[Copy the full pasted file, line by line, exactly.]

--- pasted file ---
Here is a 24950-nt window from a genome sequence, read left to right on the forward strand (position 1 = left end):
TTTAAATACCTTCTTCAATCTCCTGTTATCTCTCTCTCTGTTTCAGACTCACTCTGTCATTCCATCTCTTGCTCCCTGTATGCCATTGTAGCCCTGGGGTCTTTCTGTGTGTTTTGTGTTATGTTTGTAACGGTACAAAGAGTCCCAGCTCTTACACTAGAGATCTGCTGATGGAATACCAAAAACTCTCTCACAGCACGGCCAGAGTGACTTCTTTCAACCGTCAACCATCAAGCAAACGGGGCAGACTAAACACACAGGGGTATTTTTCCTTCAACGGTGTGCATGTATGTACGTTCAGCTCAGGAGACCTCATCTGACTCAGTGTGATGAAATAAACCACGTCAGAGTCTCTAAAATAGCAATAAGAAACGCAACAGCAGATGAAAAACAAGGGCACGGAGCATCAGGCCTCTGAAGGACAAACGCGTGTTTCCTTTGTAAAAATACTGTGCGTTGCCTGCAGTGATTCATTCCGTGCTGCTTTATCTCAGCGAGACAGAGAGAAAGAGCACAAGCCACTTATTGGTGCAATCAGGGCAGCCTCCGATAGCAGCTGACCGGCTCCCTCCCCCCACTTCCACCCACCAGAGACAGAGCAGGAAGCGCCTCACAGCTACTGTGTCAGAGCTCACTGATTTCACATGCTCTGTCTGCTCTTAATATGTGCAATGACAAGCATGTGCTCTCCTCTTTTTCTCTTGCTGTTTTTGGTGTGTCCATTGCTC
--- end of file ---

Here is a 24950-nt window from a genome sequence, read left to right on the forward strand (position 1 = left end):
TTTAAATACCTTCTTCAATCTCCTGTTATCTCTCTCTCTGTTTCAGACTCACTCTGTCATTCCATCTCTTGCTCCCTGTATGCCATTGTAGCCCTGGGGTCTTTCTGTGTGTTTTGTGTTATGTTTGTAACGGTACAAAGAGTCCCAGCTCTTACACTAGAGATCTGCTGATGGAATACCAAAAACTCTCTCACAGCACGGCCAGAGTGACTTCTTTCAACCGTCAACCATCAAGCAAACGGGGCAGACTAAACACACAGGGGTATTTTTCCTTCAACGGTGTGCATGTATGTACGTTCAGCTCAGGAGACCTCATCTGACTCAGTGTGATGAAATAAACCACGTCAGAGTCTCTAAAATAGCAATAAGAAACGCAACAGCAGATGAAAAACAAGGGCACGGAGCATCAGGCCTCTGAAGGACAAACGCGTGTTTCCTTTGTAAAAATACTGTGCGTTGCCTGCAGTGATTCATTCCGTGCTGCTTTATCTCAGCGAGACAGAGAGAAAGAGCACAAGCCACTTATTGGTGCAATCAGGGCAGCCTCCGATAGCAGCTGACCGGCTCCCTCCCCCCACTTCCACCCACCAGAGACAGAGCAGGAAGCGCCTCACAGCTACTGTGTCAGAGCTCACTGATTTCACATGCTCTGTCTGCTCTTAATATGTGCAATGACAAGCATGTGCTCTCCTCTTTTTCTCTTGCTGTTTTTGGTGTGTCCATTGCTC